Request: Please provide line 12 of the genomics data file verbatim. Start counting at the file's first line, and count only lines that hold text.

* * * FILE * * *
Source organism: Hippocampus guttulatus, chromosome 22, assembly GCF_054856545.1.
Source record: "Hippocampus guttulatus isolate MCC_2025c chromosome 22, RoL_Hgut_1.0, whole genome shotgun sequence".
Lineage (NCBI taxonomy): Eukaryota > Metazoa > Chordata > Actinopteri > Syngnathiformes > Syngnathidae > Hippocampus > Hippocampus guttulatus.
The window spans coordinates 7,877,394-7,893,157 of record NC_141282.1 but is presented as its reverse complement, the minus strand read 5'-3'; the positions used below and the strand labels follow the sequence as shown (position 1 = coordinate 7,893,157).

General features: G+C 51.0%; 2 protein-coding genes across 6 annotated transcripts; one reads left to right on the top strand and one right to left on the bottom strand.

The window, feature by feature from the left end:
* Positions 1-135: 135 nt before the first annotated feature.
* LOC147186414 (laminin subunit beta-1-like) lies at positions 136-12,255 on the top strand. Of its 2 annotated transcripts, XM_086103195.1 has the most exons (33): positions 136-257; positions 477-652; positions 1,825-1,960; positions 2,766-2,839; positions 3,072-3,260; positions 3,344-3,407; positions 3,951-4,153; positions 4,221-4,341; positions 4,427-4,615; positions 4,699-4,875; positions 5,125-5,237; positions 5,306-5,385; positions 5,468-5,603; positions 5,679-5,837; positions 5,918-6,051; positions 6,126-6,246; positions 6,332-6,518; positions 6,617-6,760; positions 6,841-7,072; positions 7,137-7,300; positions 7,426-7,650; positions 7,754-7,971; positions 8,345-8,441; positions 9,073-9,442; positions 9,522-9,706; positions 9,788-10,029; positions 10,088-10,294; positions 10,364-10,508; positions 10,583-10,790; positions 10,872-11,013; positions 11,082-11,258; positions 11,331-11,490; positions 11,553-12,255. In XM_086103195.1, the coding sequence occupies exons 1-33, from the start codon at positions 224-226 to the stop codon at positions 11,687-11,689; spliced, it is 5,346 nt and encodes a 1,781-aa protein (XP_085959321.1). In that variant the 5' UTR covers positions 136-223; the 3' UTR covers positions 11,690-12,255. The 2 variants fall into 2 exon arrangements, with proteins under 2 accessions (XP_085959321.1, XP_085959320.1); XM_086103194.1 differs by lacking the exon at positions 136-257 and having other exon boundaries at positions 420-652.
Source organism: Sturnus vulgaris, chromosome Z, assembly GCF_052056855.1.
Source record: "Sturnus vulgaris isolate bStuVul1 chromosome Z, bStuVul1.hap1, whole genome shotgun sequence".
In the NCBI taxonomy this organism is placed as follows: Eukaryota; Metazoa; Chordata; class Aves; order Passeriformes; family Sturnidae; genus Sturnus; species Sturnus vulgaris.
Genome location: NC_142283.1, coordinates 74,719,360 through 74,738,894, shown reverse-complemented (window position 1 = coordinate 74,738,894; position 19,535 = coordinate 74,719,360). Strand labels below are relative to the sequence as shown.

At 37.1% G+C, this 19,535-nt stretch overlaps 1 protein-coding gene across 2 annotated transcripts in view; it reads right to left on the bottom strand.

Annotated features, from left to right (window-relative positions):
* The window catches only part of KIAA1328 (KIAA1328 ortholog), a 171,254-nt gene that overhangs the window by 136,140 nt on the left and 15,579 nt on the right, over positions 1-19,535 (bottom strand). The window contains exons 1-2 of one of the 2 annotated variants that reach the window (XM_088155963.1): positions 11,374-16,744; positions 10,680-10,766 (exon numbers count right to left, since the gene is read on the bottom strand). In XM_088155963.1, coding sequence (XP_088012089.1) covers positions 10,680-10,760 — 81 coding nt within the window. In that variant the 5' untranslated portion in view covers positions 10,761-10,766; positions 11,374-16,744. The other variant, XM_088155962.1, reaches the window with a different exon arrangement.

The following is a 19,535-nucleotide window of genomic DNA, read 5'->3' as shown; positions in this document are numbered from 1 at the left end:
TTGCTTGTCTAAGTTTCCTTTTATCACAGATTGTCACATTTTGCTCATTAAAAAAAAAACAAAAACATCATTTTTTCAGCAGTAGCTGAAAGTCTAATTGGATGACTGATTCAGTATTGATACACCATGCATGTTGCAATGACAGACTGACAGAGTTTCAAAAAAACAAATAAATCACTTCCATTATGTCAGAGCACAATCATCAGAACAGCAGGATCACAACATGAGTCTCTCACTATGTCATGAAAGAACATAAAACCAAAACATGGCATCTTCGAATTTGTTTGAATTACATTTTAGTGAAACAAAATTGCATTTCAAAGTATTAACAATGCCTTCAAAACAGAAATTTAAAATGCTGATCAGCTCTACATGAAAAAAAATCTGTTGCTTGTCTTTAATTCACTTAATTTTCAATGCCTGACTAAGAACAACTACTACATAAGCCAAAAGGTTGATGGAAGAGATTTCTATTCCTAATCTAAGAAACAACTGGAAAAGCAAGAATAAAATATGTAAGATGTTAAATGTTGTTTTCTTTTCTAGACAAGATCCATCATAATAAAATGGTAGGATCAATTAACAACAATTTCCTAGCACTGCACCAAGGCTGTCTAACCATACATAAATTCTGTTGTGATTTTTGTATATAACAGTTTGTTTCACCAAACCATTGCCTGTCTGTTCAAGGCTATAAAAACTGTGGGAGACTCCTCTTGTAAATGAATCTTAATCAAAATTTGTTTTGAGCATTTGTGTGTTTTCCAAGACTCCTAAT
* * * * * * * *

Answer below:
Genome location: NC_142283.1, coordinates 74,719,360 through 74,738,894, shown reverse-complemented (window position 1 = coordinate 74,738,894; position 19,535 = coordinate 74,719,360). Strand labels below are relative to the sequence as shown.